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The last couple of months have seen important developments in the UK Industrial Strategy. A number of sector strategies have been published which now fall into three groups; Advanced Manufacturing, Enabling Sectors and Knowledge Services. Under Advanced Manufacturing there is Automotive Manufacturing, Aerospace, Life Sciences and Agricultural Technologies. The so-called ‘enabling sectors’ cover three energy sectors, Offshore Wind, Civil Nuclear plus Oil and Gas and Construction. In addition there are three sectors grouped under Knowledge Services, International Education, Information Economy plus Professional and Business Services. Each sector has been selected on account of its future growth potential.

The Government’s overall economic objective is to achieve ‘strong, sustainable and balanced growth that is more evenly shared across the country and between industries’. The suite of sectoral strategies are an important step forward in achieving this goal. However this will require a high standard of implementation and continuity of purpose in the medium and long term. Project and programme management capability and skills in both the public and private sectors will also be a major success factor. Indeed skills have emerged as a strategic issue in every sector strategy.

As far as the Civil Service involvement in Industrial Strategy Is concerned, the CS Reform Plan prioritises the Coalition’s commitment to improving project capability and skills. There is a new Major Projects Authority and within that a Major Projects Leadership Academy set up at Said Business School in Oxford to address the issues of development and retention of the skills of senior project leaders across the civil service with a focus on leadership. In the future, no one will be able to lead a major government project without completing the Academy. The aim is to have had all major project leaders started on the Academy’s programme by 2015. However it is not clear whether these initiatives will be in time to support the implementation of the sector strategies.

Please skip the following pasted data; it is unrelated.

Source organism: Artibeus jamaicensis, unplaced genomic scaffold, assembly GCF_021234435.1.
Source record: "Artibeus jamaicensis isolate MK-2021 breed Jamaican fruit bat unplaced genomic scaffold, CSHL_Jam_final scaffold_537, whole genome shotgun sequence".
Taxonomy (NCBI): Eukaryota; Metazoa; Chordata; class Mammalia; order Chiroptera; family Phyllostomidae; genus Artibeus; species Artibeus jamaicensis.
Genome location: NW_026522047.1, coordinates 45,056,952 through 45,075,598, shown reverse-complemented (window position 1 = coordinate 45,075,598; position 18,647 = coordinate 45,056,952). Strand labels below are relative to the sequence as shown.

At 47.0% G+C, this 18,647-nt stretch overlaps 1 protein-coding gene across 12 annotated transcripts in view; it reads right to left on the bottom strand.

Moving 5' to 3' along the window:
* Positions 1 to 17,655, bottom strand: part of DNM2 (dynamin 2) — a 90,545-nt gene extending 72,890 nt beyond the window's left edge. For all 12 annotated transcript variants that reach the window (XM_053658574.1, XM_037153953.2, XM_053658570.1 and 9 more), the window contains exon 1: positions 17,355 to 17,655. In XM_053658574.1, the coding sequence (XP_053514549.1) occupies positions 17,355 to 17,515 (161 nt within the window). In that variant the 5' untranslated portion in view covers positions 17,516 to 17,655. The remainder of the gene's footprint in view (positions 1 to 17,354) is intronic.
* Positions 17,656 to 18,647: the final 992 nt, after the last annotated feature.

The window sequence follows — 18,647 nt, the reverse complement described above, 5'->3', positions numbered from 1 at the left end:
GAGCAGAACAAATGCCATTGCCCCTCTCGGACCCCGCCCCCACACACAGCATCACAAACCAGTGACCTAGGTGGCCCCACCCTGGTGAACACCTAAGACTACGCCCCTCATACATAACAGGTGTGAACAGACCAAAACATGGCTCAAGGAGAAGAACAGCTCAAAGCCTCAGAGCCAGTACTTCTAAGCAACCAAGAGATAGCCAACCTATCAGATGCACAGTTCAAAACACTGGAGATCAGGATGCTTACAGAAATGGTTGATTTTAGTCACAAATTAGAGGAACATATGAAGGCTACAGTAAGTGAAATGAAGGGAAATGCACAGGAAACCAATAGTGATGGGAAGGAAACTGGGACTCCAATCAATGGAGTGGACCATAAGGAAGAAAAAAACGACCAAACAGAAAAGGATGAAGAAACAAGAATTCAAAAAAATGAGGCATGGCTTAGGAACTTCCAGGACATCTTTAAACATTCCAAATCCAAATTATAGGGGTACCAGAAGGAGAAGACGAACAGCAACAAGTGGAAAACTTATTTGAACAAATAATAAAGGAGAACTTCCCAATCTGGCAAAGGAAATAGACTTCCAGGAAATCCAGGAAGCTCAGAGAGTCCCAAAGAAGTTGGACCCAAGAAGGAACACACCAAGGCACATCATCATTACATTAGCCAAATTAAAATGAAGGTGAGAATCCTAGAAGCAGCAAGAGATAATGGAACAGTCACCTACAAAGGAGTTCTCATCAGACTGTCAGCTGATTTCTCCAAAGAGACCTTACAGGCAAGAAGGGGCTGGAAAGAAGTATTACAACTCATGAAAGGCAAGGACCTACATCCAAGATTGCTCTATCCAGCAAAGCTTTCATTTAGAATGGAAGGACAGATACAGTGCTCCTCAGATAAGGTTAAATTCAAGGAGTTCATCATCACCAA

The reaction of larger firms to the strategy has been positive. Toby Peyton-Jones, the HR Director for Siemens in the UK and North West Europe, has commented on the Offshore Wind Strategy in a UKCES blog,

‘Offshore wind may occupy a small share of the wider energy sector, but recently it has seen a surge in employment, rising four times to what it was from 2007 to 2010. This growth is set to continue, as wind power offers a clean way of generating energy and reducing harmful greenhouse emissions. This week the Department for Business, Innovation and Skills published its industrial strategy for offshore wind. Its focus is on building up a capable and skilled workforce to capitalise on this growth and encourage innovation in the sector. In particular, maximising opportunities for offshore wind generation requires high-level STEM skills for areas such as electricity generation and working with turbines. Similarly it requires attracting more talented individuals into the sector.’

Peyton-Jones refers to ‘crippling skills shortages limiting growth in the sector.’ This is partly a matter of a lack of specialist skills, but there is also problem of the image of the sector.

The availability of STEM skills is relevant to a number of the Sector Strategies, the Advanced Manufacturing sectors, the energy sectors , Information Economy and Professional and Business Services. All these sectors will be competing in a global economy for talent where the skills the UK needs are similar to those sought by other major players in the global economy.